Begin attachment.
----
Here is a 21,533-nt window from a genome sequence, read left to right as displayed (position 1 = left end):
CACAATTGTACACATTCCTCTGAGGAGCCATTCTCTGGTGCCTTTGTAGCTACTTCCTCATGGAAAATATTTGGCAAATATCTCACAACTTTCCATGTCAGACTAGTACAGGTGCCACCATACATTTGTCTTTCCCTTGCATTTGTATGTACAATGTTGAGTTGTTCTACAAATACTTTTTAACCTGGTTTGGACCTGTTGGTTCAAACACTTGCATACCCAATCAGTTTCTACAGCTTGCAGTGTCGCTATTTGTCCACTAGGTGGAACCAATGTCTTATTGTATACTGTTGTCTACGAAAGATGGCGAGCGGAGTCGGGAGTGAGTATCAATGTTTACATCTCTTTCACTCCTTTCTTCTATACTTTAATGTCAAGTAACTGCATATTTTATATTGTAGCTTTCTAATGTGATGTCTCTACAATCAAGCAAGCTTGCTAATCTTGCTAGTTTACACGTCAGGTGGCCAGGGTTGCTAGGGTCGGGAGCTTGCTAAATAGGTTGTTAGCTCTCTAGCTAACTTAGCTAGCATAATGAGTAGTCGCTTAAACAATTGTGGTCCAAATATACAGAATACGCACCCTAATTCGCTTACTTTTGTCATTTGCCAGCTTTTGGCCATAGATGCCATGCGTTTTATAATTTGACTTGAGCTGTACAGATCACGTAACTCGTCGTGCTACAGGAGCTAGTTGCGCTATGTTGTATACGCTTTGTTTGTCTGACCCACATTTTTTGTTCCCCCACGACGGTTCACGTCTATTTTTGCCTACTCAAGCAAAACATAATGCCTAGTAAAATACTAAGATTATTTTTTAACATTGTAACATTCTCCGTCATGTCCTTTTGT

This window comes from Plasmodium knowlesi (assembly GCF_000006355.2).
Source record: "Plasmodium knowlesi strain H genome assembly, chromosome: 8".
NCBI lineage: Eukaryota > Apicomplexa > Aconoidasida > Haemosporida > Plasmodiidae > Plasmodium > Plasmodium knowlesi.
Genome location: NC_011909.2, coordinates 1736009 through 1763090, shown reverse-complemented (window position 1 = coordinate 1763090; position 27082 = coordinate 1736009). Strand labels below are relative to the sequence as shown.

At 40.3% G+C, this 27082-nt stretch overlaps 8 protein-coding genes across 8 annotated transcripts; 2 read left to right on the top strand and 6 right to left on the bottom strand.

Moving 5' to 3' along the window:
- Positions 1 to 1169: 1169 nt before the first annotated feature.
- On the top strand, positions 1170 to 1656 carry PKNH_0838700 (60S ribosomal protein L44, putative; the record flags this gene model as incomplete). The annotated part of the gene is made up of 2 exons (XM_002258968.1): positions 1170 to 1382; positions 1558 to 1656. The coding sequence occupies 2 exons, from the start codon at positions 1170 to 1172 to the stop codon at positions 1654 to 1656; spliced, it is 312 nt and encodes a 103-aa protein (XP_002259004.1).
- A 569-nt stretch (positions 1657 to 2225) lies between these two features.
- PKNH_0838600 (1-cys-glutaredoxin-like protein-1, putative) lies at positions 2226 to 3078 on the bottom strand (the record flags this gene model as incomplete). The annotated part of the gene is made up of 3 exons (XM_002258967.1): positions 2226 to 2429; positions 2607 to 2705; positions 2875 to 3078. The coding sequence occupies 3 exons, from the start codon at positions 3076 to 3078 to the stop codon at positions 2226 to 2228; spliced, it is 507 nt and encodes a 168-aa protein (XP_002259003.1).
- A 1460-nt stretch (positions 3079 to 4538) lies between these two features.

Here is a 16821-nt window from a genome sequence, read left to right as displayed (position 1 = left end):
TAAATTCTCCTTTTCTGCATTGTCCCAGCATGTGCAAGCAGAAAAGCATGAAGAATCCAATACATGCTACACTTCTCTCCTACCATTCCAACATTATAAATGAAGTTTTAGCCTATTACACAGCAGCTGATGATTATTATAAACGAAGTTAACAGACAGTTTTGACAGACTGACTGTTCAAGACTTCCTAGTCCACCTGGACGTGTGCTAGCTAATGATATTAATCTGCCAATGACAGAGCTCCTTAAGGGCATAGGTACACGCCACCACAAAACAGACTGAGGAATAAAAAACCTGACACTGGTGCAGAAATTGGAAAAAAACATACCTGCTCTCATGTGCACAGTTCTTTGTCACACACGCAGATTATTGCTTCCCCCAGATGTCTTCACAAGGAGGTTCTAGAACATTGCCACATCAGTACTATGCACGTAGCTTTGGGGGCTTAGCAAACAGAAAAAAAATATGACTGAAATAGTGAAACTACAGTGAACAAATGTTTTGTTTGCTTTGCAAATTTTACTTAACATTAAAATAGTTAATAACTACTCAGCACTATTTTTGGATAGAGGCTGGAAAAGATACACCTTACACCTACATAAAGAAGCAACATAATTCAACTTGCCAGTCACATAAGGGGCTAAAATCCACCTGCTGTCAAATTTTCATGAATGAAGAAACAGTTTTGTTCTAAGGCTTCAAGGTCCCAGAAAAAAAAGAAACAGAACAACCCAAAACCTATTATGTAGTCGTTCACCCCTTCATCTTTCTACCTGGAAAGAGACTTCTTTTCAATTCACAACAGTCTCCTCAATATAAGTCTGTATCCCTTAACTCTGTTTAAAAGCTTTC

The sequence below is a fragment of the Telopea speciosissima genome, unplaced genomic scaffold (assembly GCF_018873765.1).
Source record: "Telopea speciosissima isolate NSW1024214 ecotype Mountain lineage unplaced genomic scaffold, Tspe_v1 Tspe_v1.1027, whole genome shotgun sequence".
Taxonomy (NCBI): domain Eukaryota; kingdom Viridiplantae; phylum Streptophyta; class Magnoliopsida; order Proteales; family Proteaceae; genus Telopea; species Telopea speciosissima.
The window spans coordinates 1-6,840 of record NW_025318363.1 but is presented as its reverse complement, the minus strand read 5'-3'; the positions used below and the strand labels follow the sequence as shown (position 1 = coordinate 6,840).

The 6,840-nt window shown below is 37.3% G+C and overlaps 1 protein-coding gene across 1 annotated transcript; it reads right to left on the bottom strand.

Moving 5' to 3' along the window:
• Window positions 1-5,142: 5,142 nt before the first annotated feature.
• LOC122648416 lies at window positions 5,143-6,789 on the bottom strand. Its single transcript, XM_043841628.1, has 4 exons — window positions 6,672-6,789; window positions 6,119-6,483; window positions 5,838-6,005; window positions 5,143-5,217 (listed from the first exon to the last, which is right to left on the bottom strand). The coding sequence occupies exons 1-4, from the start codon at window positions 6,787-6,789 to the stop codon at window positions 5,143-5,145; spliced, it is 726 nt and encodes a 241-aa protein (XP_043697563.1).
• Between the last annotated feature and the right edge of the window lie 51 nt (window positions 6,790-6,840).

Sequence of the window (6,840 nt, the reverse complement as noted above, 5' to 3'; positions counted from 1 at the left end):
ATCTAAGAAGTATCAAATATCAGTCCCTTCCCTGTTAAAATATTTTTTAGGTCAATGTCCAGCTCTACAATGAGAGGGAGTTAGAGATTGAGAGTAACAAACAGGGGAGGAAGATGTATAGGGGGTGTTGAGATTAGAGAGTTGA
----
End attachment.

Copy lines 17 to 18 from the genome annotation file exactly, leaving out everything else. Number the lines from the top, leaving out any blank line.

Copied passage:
Source record: "Telopea speciosissima isolate NSW1024214 ecotype Mountain lineage unplaced genomic scaffold, Tspe_v1 Tspe_v1.1027, whole genome shotgun sequence".
Taxonomy (NCBI): domain Eukaryota; kingdom Viridiplantae; phylum Streptophyta; class Magnoliopsida; order Proteales; family Proteaceae; genus Telopea; species Telopea speciosissima.